The Wisdom of Pooh (or, Seth Godin is OFF my Christmas list!)

24 01 2009

Finding myself turning into a Seth Godin fanboy I have had two recent disappointments. Firstly, the man himself is coming to London to give a seminar. That’s not the disappointment. The disappointment is the price of £115! Heck I’m going to see Bob Dylan (major hero of mine)  and the tickets are half the price. I have a spare one so if you’re interested, drop me a line!

The second disappointment is that Seth dissed Winnie the Pooh! (another hero of mine) and I thought it was time that the Bear of Little Brain got a bit of decent pr on a leadership blog.

In “The House at Pooh Corner,” there is a chapter “In Which Tigger Is Unbounced“. I won’t spoil the story for you but essentially Pooh, Piglet and Rabbit are lost in the mist in the middle of the Forest. Rabbit leads the way, as he does, but despite walking a long way the friends remain resolutely lost.

They were having a rest in a small sand-pit on the top of the Forest. Pooh was getting rather tired of that sand-pit, and suspected it of following them about, because whichever direction they started in, they always ended up at it, and each time, as it came through the mist at them, Rabbit said triumphantly, “Now I know where we are !” and Pooh said sadly, “So do I,” and Piglet said nothing.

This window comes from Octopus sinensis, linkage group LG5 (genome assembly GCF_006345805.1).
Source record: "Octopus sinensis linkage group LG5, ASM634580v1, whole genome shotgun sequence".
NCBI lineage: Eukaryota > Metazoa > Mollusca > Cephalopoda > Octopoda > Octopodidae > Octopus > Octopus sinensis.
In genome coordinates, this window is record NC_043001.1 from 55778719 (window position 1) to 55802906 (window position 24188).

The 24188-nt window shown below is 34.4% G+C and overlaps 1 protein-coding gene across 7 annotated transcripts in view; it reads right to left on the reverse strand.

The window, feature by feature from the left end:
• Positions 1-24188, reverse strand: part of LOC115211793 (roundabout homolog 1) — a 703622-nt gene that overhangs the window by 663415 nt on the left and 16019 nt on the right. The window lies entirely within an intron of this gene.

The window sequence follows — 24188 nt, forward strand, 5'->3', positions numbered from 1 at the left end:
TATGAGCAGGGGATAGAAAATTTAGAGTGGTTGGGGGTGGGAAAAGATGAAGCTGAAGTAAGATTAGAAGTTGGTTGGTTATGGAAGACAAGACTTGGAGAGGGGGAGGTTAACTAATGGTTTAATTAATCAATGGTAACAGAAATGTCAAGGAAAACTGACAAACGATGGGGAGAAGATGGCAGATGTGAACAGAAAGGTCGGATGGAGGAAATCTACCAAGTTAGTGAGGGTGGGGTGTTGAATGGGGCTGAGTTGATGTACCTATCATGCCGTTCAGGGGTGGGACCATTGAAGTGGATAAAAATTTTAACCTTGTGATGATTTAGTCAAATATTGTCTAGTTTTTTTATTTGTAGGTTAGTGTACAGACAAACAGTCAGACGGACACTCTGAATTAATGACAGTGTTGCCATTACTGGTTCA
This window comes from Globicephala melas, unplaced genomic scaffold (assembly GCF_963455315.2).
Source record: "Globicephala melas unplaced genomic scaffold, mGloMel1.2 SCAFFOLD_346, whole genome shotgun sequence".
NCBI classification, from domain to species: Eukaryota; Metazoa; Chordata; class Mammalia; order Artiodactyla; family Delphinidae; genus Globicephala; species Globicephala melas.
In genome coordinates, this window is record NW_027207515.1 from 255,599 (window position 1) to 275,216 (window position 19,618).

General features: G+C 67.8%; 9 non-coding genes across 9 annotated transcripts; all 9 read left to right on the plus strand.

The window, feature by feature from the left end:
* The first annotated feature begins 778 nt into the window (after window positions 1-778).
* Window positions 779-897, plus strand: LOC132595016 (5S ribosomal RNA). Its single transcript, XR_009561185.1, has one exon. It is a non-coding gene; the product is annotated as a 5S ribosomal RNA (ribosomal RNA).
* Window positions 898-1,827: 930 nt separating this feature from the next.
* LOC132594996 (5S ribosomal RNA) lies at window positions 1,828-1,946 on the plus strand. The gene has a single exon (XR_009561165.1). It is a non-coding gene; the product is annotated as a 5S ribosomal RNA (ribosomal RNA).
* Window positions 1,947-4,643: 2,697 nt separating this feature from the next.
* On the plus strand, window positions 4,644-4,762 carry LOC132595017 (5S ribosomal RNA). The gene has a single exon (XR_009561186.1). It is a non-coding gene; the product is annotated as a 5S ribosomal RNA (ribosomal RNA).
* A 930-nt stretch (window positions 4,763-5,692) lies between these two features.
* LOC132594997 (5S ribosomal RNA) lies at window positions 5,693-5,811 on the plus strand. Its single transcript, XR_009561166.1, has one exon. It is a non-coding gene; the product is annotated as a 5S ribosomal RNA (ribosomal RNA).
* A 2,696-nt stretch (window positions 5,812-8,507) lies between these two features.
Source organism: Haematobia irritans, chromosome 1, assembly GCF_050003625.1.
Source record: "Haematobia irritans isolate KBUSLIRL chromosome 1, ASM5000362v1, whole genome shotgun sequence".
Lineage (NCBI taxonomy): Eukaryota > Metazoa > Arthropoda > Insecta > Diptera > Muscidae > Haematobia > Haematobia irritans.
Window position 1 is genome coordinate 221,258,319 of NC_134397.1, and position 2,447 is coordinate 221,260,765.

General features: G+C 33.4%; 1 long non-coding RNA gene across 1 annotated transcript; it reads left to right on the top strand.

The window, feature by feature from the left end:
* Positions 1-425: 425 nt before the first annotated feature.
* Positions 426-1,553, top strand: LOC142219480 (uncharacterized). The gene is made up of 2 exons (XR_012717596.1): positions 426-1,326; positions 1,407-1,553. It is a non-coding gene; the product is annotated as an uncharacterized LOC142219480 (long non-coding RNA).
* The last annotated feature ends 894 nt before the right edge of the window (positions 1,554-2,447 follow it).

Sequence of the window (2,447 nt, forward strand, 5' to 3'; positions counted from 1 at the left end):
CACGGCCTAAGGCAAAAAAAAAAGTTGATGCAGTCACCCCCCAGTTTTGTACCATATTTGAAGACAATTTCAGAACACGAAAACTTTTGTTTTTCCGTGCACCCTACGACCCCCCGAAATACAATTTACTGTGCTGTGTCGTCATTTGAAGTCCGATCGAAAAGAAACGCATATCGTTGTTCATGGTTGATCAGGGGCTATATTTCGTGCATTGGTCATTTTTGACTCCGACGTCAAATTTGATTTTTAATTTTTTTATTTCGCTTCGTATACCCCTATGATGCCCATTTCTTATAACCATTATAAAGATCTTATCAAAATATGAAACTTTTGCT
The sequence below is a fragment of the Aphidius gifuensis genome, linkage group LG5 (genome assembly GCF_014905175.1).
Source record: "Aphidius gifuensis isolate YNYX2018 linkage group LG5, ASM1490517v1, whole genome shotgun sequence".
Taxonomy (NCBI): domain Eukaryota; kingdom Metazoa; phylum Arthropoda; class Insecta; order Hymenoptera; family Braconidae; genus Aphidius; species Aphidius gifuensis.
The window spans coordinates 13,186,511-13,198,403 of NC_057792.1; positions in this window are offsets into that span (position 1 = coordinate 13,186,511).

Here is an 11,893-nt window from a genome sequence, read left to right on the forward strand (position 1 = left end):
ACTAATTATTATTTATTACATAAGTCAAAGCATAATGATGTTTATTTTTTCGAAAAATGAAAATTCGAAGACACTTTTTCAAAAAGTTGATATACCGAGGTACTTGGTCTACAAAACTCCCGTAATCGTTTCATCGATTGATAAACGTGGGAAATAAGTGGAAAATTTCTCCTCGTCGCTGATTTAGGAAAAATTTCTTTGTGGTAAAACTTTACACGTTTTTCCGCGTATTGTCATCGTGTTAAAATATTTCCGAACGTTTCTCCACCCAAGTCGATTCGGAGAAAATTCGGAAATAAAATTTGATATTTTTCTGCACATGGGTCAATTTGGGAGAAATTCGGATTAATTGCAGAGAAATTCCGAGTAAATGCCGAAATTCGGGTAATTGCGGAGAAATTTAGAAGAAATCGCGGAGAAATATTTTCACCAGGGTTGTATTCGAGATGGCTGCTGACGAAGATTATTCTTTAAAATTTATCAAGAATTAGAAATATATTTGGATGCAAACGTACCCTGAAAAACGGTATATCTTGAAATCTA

Pooh then makes the radical suggestion that if they were to head off and try, once again, to find this same sand-pit, then surely they wouldn’t find it, instead they would find something better “and that would be a Good Thing.”

Predictably, Rabbit scorns the idea and heads off to prove its error. Pooh and Piglet instead accepting that they don’t quite know where they are going but listening for the twelve pots of honey calling out to Pooh from home, set off and are soon having tea with Christopher Robin. Needless to say Rabbit remains resolutely lost until Tigger finds him.

My work situation hasn’t been the best for quite a while now and as a group we have been going round and round in circles still finding the same sand-pit. Eventually, I decided that things were going to be different. I don’t know the right answer or the right direction but I did decided to take the initiative and do things differently.

A lot of people recognise that their course appears more circuitous than direct. Leadership is not necessarily about knowing the end destination and plotting a detailed and true course but simply deciding to take the initiative and do things differently. After all, whether the rewards are honey pots or something of lesser value, they are probably more rewarding than that sand-pit.

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Sheepwalking

17 01 2009

Sheep aren’t particularly clever animals. They gain safety in their herd as they have no means of self protection and spend most of their day ambling from one bit of grass to another.